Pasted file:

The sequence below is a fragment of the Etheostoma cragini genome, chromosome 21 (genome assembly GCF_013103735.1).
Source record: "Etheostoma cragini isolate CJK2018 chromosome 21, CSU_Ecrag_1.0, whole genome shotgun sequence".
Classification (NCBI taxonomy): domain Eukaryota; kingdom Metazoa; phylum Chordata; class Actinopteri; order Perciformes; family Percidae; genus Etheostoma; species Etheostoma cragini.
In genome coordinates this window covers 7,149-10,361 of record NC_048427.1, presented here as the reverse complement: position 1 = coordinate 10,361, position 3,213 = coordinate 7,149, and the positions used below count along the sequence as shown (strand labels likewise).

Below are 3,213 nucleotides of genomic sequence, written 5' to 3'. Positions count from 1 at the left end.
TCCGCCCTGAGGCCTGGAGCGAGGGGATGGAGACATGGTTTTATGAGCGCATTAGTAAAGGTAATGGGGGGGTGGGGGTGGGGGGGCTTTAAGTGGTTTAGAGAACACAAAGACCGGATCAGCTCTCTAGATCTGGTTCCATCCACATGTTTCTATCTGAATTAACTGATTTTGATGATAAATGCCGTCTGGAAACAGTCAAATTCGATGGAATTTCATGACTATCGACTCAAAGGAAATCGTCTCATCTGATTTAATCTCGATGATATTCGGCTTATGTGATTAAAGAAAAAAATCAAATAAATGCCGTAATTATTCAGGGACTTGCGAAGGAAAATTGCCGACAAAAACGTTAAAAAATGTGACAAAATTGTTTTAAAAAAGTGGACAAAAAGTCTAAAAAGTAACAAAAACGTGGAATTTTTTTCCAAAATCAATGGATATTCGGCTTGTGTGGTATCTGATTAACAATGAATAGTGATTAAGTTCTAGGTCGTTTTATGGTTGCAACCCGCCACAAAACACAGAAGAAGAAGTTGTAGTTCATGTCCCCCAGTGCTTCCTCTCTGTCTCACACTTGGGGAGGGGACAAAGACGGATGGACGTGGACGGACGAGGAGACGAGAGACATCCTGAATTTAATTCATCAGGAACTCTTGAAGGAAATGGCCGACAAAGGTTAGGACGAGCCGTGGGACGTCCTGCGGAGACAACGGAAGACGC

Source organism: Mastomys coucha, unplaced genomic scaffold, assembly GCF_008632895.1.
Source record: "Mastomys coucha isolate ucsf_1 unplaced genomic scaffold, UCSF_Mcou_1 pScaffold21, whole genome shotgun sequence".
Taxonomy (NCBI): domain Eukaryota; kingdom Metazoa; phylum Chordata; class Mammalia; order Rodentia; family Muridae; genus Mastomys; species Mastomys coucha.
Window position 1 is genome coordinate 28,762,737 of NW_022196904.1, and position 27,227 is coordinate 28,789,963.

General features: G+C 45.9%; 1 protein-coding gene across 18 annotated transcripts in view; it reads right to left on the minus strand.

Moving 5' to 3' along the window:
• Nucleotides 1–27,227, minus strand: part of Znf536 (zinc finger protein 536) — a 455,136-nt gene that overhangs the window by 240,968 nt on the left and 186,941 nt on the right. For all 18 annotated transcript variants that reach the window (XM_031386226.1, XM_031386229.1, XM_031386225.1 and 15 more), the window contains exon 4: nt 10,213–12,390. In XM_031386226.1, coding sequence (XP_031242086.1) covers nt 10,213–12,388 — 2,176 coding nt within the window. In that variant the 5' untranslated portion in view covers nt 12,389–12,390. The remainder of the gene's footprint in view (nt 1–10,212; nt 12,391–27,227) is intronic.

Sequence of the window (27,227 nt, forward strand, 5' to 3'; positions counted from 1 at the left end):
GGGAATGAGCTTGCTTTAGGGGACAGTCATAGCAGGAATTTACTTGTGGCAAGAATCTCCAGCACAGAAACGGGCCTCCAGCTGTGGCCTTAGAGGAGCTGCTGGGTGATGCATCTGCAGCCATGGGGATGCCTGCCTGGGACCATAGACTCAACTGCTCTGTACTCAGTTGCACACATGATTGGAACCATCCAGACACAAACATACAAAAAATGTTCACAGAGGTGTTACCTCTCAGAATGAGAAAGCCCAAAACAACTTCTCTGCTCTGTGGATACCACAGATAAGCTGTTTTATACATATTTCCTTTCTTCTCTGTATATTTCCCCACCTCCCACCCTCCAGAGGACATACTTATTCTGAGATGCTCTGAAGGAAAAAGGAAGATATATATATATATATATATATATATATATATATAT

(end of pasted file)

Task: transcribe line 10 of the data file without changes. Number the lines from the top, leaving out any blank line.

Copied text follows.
Window position 1 is genome coordinate 28,762,737 of NW_022196904.1, and position 27,227 is coordinate 28,789,963.